means responsive to said clock pulses and said adjustment signal for adjusting that one of said variable gains by the amount of adjustment d, represented by the last-mentioned adjustment signal which has the same suffix h as the last-mentioned amount of adjustment. 2. An equalizer as claimed in claim 1, wherein said adjustment signal producing means comprises:

multiplier means responsive to each of the error signals produced responsive to each of said test signals and the greatest amplitude signal held for said each test signal for producing a product signal rep resentative of a product 2 e*(hT), said conjugate complex number being derived by reversing the polarity of the real part component of said each error signal, real part polarity discriminator means responsive to the real component of said product signal for deriving the real part component adjustment signal representative of one of said predetermined number D and the sign-reversed predetermined number D that is selected in compliance with the polarity of said real part component of said product signal as discriminated, imaginary part polarity discriminator means responsive to the imaginary part component of said product signal for deriving an imaginary part component adjustment signal representative of one of said predetermined number D and the sign-reversed predetermined number D that is selected in compliance with the polarity of said imaginary part component of said product signal as discriminated, comparator means responsive to said product signal for comparing the real part of said product with the absolute value of the imaginary part of said product to selectively produce a first signal when the fora predetermined amount from the amplitude of the quasi-equalized signal produced at t=0 to provide an error'signal representative of an error e(0) for h=0.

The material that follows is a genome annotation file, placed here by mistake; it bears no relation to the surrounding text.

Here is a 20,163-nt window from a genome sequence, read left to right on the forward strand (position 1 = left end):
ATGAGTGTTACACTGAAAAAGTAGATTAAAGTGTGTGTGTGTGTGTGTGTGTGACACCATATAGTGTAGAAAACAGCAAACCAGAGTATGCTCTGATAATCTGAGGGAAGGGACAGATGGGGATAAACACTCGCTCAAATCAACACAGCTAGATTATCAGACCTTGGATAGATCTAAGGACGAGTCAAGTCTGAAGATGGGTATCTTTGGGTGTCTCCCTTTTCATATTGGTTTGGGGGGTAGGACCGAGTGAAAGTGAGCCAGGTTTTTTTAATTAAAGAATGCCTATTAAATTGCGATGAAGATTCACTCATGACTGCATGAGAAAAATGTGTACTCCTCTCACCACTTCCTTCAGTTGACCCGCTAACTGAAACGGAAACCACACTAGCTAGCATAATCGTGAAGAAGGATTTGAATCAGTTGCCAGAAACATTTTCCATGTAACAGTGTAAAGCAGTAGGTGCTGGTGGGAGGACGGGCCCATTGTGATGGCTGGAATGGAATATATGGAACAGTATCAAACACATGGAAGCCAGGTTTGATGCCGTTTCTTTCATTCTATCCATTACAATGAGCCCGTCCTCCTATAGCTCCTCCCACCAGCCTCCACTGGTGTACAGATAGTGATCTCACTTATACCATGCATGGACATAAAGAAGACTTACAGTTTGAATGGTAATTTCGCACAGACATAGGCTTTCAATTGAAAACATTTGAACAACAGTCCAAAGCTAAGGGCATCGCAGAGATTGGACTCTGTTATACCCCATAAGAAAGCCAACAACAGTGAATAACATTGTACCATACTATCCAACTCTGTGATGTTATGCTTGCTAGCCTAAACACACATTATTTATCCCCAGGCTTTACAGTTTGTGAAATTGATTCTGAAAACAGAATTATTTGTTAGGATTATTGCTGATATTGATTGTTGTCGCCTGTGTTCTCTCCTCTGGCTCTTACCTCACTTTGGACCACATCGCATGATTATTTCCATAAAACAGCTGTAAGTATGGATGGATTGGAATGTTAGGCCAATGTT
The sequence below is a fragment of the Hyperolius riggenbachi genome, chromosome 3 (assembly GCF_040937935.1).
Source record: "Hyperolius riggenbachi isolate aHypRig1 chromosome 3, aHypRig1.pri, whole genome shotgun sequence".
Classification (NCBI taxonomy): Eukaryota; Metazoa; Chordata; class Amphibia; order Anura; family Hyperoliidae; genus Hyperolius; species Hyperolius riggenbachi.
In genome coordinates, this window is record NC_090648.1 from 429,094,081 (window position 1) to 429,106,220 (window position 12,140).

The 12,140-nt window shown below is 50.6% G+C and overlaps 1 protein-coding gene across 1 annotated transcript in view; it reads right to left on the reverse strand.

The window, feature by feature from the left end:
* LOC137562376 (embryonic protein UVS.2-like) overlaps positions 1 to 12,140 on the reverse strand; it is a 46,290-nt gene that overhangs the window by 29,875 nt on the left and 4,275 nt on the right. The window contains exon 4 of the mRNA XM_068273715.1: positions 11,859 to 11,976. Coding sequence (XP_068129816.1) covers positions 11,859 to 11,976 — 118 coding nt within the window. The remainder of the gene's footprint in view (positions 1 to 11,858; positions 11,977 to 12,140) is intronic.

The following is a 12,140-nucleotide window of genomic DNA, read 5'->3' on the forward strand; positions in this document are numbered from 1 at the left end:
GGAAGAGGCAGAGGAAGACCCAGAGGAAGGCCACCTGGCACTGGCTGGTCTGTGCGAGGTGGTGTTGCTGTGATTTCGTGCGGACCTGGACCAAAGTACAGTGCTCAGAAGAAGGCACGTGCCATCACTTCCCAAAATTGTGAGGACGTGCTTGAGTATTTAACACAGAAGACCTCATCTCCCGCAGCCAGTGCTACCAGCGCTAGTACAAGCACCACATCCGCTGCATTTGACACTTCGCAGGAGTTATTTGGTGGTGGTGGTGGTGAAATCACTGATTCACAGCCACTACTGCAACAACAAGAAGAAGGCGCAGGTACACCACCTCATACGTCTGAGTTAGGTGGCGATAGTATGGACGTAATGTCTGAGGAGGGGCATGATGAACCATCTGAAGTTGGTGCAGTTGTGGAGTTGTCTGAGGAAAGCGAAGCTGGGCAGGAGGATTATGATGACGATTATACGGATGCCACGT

4. An equalizer as claimed in claim 1, wherein said error signal producing means is further responsive to said equalized signals to produce those error signals for said equalized signals which are the substantial reproductions of said communication code pulses.

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Referenced by

Citing Patent | Filing date | Publication date | Applicant | Title |
---|---|---|---|---|

US4004226 * | Jul 23, 1975 | Jan 18, 1977 | Codex Corporation | QAM receiver having automatic adaptive equalizer |

US4181888 * | Aug 4, 1978 | Jan 1, 1980 | Bell Telephone Laboratories, Incorporated | Feedback nonlinear equalization of modulated data signals |

US4213095 * | Aug 4, 1978 | Jul 15, 1980 | Bell Telephone Laboratories, Incorporated | Feedforward nonlinear equalization of modulated data signals |

USRE31351 * | Dec 24, 1981 | Aug 16, 1983 | Bell Telephone Laboratories, Incorporated | Feedback nonlinear equalization of modulated data signals |

Classifications

U.S. Classification | 375/232, 375/231, 333/18, 375/235 |

International Classification | H04L27/01 |

Cooperative Classification | H04L27/01 |

European Classification | H04L27/01 |